An Taisce’s 'special status' in planning regulations must end

The designation of An Taisce as a prescribed body under planning regulations has come under criticisms from members of Mayo County Council. This follows An Taisce’s decision to appeal to An Bord Pleanála the planning permission for Mayo Power to construct a 50 Mw power station at Killala. As a prescribed body, An Taisce is notified about almost all planning applications in the country, and can ultimately appeal those applications to An Bord Pleanála.

Fine Gael councillors Jarlath Munnelly and Peter Flynn have claimed that this appeal by An Taisce has shown that one organisation can restrict employment creation in Mayo, and that this must end.

Cllr Munnelly explained his disappointment at this development. “I am really disappointed by the decision of An Taisce to appeal this planning decision to An Bord Pleanála,” he said. “I think it is time to say stop to faceless organisations who can act as judge on almost every planning application across the country. What they don’t understand is that they are making it extremely difficult for any company that is trying to create jobs in Mayo.”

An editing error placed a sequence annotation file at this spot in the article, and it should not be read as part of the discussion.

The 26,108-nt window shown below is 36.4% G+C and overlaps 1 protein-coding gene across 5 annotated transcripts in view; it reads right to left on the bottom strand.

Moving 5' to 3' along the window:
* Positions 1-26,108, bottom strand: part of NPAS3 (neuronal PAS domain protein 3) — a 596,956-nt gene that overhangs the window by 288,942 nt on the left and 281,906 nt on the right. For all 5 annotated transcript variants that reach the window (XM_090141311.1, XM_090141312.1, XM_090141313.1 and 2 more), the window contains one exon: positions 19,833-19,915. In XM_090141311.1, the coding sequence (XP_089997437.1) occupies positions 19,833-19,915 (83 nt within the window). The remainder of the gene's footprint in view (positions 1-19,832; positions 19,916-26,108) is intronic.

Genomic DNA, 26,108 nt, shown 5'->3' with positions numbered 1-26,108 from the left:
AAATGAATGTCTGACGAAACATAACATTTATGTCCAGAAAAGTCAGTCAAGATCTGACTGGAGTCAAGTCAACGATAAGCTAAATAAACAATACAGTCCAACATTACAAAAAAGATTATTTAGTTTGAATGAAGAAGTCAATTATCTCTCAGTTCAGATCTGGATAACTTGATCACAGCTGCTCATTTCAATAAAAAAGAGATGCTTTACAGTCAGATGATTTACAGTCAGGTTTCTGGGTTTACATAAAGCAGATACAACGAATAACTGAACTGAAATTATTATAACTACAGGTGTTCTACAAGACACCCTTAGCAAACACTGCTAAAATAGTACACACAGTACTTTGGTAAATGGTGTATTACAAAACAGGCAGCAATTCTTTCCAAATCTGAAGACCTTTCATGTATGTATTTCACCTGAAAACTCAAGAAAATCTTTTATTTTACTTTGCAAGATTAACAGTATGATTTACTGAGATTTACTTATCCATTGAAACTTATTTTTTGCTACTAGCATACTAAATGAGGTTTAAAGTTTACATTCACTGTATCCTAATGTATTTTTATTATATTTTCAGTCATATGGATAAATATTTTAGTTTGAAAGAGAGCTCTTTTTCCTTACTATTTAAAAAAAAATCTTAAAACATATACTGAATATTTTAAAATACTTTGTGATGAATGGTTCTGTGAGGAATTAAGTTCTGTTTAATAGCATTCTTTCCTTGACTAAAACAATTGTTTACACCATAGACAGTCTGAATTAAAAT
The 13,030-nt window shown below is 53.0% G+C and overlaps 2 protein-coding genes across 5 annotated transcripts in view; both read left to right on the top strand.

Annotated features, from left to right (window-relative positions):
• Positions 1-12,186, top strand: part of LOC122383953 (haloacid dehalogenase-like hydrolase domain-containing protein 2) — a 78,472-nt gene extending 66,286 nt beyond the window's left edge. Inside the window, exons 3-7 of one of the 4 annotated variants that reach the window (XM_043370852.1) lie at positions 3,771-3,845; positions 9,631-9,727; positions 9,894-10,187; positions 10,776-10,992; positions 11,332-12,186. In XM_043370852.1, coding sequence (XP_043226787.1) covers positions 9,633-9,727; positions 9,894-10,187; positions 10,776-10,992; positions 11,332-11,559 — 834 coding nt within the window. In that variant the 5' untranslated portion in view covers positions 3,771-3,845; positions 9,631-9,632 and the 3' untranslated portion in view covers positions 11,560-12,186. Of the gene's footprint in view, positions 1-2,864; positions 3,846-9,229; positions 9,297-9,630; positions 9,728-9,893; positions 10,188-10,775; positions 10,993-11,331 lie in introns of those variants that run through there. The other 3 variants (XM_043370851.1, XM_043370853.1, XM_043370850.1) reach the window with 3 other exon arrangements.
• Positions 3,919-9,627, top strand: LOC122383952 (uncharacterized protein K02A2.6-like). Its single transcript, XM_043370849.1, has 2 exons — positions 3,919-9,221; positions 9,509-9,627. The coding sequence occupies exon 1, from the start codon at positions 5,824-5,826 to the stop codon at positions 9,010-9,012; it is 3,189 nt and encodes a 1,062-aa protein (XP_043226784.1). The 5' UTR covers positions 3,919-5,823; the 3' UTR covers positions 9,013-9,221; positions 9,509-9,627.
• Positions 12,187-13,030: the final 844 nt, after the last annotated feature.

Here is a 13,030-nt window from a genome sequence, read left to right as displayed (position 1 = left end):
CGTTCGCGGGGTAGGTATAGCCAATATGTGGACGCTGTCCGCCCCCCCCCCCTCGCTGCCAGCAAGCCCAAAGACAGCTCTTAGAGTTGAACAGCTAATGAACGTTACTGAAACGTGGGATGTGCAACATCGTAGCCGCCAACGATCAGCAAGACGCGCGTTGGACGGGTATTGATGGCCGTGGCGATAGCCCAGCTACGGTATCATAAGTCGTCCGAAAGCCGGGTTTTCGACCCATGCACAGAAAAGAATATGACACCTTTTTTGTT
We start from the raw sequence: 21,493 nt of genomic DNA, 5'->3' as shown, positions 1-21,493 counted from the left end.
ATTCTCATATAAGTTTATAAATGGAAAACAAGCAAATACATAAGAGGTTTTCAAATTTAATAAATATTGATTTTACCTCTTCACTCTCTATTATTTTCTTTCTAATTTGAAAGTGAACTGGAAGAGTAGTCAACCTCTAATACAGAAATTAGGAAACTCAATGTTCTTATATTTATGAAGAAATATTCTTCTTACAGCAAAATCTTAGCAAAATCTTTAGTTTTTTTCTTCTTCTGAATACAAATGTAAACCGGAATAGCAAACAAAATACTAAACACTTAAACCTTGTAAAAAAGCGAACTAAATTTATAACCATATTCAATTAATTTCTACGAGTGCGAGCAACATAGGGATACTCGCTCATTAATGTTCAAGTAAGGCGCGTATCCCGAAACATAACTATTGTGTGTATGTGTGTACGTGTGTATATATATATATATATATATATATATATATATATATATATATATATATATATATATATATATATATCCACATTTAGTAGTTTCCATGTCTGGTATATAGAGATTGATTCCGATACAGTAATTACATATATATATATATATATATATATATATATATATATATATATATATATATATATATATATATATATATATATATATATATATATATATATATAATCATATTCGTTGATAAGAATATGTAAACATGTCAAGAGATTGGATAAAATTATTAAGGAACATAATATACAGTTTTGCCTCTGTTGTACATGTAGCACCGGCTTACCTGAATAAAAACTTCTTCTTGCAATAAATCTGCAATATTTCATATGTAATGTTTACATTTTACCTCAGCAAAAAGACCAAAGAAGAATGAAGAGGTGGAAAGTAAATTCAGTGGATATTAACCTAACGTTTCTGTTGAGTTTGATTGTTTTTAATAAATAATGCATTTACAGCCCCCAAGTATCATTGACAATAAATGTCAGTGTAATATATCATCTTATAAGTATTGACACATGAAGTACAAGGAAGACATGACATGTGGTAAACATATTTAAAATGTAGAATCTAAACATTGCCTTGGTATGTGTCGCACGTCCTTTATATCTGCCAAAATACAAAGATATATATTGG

Cllr Flynn, chairman of the environment SPC, also expressed disappointment at this decision. “I think it is time that the special role that An Taisce has as a prescribed body under the planning regulations needs to be questioned,” Cllr Flynn said. “They basically have the power to appeal almost any planning application across the country to An Bord Pleanála. This has to end.”

Cllr Flynn also added that Mayo County Council is in the process of adopting a renewable energy strategy, and that the north Mayo area is being targeted by the council as a renewable energy hub.

“The renewable energy strategy is a major part of the future of this county, and it could create a very exciting future for Mayo. Mayo Power was one of the first major renewable energy projects to go through planning, so appealing this decision runs against everything that the council are trying to do in terms of renewable energy.”

Cllr Munnelly added that he was going to write to the Minister for Environment on this matter, expressing the disappointment of the local community at the eleventh hour interventions of An Taisce, and asking the Minister to review the planning regulations, in particular the status of An Taisce as a prescribed body. “I agree that the role of An Taisce as a prescribed body needs to be addressed. If we are serious about creating jobs in this country, having a faceless, unaccountable, body with the power to appeal planning decisions as they see fit will have to end. In the particular case of Mayo Power, this project has previously been examined by An Bord Pleanála, and any issues that were identified then as problematic have been removed. It’s crazy that this project is going back in front of the board again.”


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